Cybercriminals are getting a little too good at what they do. Phishing emails don’t always have poor grammar or obviously fake links. Sometimes criminals can clone entire websites with enough accuracy that it can trick people into giving away their credentials. Awareness training of any level can help your employees weed out less sophisticated threats, but without advanced training, it’s becoming harder and harder to protect against slick social engineering attacks.

Technical controls and cybersecurity solutions are your second line of defense for a reason, and can help you mitigate most threats via AI or other next-gen levels of protection. But those controls are no good if your systems are overwhelmed — any level of security training can help you reduce the burden on your technical controls.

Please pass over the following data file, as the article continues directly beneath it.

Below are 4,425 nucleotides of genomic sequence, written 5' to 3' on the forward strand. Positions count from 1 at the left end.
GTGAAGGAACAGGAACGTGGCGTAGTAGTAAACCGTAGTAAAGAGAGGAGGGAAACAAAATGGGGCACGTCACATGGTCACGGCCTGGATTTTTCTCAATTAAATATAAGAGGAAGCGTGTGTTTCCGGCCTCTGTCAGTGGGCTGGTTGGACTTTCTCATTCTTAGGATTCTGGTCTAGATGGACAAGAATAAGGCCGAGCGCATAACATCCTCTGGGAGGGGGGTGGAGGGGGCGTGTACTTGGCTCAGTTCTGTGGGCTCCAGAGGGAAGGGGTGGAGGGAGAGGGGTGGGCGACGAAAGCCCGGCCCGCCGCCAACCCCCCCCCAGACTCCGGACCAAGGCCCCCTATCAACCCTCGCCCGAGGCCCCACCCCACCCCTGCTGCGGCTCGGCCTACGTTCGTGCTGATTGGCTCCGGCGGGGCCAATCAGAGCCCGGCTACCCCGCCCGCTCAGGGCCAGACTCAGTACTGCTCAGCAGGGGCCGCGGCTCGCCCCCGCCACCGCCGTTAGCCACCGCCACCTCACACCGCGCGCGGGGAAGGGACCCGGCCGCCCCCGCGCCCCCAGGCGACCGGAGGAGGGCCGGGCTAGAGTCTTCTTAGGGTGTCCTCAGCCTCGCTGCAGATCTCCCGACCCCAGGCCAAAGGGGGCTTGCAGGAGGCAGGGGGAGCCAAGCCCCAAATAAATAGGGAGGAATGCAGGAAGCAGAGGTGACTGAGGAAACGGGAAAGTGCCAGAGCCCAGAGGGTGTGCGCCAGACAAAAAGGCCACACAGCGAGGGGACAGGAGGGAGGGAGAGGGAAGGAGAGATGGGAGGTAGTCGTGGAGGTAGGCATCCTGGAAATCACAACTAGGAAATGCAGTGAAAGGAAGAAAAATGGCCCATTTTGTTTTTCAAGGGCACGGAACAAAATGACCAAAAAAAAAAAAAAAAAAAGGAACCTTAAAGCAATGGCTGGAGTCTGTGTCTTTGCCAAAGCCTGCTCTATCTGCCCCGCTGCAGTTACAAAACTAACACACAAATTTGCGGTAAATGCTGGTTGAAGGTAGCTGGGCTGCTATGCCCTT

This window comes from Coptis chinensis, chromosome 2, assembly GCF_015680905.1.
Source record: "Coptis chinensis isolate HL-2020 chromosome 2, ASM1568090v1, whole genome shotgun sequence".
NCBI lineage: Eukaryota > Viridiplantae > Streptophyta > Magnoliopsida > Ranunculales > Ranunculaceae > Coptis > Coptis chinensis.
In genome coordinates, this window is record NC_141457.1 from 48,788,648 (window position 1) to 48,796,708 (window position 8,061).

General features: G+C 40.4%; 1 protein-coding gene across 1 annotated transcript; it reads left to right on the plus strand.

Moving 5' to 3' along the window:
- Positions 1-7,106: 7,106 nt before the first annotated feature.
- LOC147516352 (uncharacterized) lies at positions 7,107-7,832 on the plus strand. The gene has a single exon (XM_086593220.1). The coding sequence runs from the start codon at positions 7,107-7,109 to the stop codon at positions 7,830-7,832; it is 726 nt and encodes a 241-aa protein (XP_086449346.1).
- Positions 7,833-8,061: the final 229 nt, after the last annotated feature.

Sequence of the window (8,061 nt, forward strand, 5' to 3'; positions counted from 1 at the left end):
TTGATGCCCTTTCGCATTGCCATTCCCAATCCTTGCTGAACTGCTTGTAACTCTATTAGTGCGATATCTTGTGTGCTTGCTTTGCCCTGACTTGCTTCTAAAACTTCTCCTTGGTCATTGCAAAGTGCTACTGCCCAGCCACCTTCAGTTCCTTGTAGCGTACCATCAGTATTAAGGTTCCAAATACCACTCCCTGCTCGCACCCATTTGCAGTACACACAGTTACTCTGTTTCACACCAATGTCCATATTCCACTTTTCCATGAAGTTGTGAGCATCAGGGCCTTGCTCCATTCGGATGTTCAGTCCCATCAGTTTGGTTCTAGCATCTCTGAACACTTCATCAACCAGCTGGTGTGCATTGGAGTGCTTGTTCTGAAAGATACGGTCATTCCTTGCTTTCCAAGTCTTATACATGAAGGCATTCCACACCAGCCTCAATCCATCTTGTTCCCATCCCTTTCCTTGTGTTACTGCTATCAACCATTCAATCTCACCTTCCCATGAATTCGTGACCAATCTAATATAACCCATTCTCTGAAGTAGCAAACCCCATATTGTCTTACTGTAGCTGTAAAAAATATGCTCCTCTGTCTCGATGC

Cybersecurity awareness trainings need to go beyond simple videos or generic security certification classes. If you’re looking to build a role-specific training program and don’t know where to start, CDW can help you assess your teams’ current skills and create a custom training program for your organization. We can help you find gaps in user behavior, and even help you train IT employees into high-level cybersecurity analysts that can threat hunt or respond to incidents.